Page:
Don't be sad, the U of C drama department's season-opener is pretty good.

The power and glory of Greek tragedy

Drama department opens season with pair of Sophocles plays

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Every year, the University of Calgary drama department puts on productions of various plays. Sometimes the plays are good. Sometimes they are not good. In the interest in providing a fair and balanced view of this year's campus drama season, Gauntlet theatre geeks Ryan Pike and Jordyn Marcellus examine the first production of the year, Oedipus Tyrannos and Antigone.

Late Nov. at the University of Calgary generally means a few things: snowfall, exams and Greek tragedies. We have the U of C drama department to thank for that last part.

Greek tragedies are one of the most performed things in theatre. They're public domain, they've always got a few showy roles and the plays have been performed ad nauseum.

The drama department's first production of the year is a joint presentation of old Sophocles tragedies Oedipus Tyrannos and Antigone. There's nothing really major to complain about. The storytelling is straightforward, the translation is fantastic and the acting is uniformly good, with one or two exceptions.

The artistic direction of the play is an interesting turn. Instead of the typical Grecian outfits used throughout the numerous adaptations of both Oedipus and Antigone, the outfits of all the major characters are stylized after feudal Japanese garb. These outfits are richly textured and look gorgeous as the actors swirl around the stage. It's an interesting visual element and one that is unexpected in the old standby of Greek theatre. However, the Japanese influence doesn't add anything beside the neat aesthetic.

The remarkable thing about the acting is how balanced it is. The cast is effectively cut in two, with one group acting as the chorus and the other the leads for Oedipus, afterwards swapping for Antigone. The approach basically guarantees everyone gets a shot at centre stage. In Oedipus, Michael Rogers (Oedipus) and Devon Dubnyk (Kreon) inhabit the vast majority of the scenes and both are more than up to the task. Neither has a role that lends itself to scene-stealing performance, but both command attention when they're on stage. Dubnyk does double-duty, also manning the stage through a large chunk of Antigone. Along with Jessica Robertshaw (Antigone), the leads in both deliver admirably.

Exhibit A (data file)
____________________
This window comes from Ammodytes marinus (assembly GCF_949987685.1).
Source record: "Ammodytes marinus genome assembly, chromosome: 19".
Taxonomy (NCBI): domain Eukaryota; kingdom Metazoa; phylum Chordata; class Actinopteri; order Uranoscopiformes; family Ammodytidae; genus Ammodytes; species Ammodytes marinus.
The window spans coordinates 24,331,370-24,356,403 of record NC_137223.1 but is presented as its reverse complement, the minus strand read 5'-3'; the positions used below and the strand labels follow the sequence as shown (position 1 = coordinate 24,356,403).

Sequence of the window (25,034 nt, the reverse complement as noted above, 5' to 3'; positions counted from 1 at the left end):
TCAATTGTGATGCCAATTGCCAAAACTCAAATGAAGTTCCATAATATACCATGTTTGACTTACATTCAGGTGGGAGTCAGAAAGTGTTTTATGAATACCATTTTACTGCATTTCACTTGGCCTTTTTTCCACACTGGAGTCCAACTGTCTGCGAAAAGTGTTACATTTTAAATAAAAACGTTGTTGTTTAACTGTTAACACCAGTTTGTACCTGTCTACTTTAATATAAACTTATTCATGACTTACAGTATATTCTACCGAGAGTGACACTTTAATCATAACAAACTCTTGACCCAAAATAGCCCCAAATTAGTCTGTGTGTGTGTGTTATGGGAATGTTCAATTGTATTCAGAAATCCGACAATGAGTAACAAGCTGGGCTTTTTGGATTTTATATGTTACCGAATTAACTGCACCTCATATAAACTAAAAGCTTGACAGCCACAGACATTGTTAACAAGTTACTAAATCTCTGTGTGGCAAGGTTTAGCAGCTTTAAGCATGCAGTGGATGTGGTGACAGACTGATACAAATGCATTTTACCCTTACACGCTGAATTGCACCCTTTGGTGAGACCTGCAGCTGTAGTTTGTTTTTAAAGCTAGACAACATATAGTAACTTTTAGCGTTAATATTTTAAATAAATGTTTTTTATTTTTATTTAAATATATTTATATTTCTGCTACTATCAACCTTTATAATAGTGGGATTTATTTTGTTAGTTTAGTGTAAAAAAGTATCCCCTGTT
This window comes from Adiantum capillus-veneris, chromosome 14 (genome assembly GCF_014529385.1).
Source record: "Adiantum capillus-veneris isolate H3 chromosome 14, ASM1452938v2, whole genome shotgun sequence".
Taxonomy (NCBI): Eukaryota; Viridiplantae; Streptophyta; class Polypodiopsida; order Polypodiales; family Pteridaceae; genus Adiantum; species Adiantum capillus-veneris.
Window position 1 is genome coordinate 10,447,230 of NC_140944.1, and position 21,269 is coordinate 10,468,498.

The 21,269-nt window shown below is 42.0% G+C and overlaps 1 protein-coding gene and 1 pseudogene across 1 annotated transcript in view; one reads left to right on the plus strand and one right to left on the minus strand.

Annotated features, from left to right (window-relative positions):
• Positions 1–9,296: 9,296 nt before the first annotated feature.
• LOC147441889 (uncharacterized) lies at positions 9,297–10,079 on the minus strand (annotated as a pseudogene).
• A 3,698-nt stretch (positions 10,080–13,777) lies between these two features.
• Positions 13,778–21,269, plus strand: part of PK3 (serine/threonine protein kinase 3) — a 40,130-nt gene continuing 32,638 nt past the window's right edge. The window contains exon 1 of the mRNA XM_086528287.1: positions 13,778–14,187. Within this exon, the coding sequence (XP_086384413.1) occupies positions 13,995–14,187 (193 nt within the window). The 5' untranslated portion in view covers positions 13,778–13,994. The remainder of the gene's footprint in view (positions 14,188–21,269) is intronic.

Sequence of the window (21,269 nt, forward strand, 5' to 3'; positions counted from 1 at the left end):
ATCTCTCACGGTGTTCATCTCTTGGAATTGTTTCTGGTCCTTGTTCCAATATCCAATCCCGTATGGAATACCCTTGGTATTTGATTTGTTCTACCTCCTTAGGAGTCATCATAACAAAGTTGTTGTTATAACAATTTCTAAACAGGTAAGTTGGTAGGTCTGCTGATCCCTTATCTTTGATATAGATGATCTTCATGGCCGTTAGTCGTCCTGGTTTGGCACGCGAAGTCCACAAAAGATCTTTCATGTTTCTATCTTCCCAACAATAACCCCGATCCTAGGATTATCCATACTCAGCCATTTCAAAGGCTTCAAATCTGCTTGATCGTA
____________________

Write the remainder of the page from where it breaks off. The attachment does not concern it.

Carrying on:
People tend to forget about the workhorses in these kinds of productions: the chorus. The play's most impressive moments are when they are on stage. Each interlude that features the chorus shows an amazing physicality. One of the opening scenes features them dragging their feet like ghouls, rising up and moving with their hunched-over brethren. While the lead actors deliver, the moments with the chorus are the most exhilarating parts of the production. One more shout-out belongs to Dave Broadhurst, who plays a nameless soldier in Antigone. He steals the show with his wry, British-inflected delivery and makes the audience laugh as he smiles through his one scene where squirming around the issue of telling the power-hungry Kreon his will has been disobeyed.

A quick online search of director Jeannette Lambermont-Morey shows her resume is four pages long and includes the Stratford Festival, the Citadel Theatre in Edmonton and the Julliard School. She knows her stuff. Her inclusion provides the production with an air of professionalism that previous years have lacked. Additionally, working with a professional director can only do good things for the department's fledgling actors. The consistency in acting, combined with the superb technical work, results in a very polished final product.

Seemingly every university drama program performs a Greek tragedy, almost as a rule, but the quality of the production is what's most important. The inclusion of the Japanese influence, superficial as it may be, sets this production apart from similar ones.

Calgary's theatre scene is rather crowded. In a crowd where there's swankier, better-looking shows, the drama department's productions stand out because of novelty. Located conveniently on-campus and often a great deal less expensive to attend, university productions are a good bet if the productions are any good. Considering the unique and professional approach taken this time around, Oedipus Tyrannos and Antigone are an excellent pick for anyone looking for a brief respite from the harsh grip of winter or final exams.

Oedipus Tyrannos and Antigone are being presented at the Reeve Theatre until Sat., Dec. 8. Tickets at Campus Ticket Centre. Admission is $10 for students, $15 for adults.